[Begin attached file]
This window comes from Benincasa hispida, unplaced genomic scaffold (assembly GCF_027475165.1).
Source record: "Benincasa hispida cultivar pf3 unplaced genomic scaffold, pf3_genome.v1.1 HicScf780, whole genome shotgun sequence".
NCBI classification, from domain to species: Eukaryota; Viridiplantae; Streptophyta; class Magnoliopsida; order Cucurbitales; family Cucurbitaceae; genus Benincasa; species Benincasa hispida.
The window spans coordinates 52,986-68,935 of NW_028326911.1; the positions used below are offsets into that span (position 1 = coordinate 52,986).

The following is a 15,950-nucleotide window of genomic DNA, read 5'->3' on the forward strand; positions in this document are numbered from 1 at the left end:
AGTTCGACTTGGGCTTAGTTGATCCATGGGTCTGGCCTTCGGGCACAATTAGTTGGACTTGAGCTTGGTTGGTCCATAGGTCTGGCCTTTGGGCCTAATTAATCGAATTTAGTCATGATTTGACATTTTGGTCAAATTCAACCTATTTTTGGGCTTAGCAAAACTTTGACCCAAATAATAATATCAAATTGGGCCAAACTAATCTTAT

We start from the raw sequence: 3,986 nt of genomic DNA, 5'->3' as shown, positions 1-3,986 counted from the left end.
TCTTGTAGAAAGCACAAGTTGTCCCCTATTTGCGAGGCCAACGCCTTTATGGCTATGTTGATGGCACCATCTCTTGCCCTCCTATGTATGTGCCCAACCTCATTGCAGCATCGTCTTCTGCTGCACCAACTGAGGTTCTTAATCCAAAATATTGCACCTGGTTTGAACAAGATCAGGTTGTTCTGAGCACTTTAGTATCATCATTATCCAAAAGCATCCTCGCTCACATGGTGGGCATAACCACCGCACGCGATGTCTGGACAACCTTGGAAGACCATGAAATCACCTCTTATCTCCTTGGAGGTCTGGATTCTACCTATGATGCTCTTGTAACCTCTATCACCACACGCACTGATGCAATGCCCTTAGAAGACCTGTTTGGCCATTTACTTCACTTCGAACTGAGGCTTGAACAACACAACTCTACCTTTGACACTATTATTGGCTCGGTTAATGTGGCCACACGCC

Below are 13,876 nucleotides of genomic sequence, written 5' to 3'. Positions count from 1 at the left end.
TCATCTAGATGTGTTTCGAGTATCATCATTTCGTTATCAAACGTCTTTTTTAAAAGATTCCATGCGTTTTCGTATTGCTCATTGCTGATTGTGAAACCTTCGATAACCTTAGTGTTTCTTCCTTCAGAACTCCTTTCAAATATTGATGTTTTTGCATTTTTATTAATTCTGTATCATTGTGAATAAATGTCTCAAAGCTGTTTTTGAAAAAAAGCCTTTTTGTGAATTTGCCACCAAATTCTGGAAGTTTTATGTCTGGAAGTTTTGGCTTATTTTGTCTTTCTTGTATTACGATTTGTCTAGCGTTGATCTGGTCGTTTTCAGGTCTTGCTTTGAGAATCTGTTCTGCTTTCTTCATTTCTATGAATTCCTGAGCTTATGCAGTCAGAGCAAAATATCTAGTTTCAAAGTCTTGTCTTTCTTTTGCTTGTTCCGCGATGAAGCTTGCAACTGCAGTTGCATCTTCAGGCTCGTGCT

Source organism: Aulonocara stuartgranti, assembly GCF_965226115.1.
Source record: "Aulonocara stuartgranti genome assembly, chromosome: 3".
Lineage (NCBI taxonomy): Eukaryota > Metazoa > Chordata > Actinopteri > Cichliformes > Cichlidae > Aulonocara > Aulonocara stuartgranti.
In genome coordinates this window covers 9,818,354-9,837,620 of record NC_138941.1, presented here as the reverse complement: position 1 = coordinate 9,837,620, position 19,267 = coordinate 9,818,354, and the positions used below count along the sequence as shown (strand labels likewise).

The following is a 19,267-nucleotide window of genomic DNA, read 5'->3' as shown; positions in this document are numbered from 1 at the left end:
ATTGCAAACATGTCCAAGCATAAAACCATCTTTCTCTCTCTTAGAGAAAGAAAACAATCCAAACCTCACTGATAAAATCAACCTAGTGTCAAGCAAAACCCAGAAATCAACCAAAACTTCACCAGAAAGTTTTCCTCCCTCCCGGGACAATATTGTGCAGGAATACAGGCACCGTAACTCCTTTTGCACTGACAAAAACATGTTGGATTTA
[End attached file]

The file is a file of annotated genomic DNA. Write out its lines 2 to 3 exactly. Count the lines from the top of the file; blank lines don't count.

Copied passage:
Source record: "Benincasa hispida cultivar pf3 unplaced genomic scaffold, pf3_genome.v1.1 HicScf780, whole genome shotgun sequence".
NCBI classification, from domain to species: Eukaryota; Viridiplantae; Streptophyta; class Magnoliopsida; order Cucurbitales; family Cucurbitaceae; genus Benincasa; species Benincasa hispida.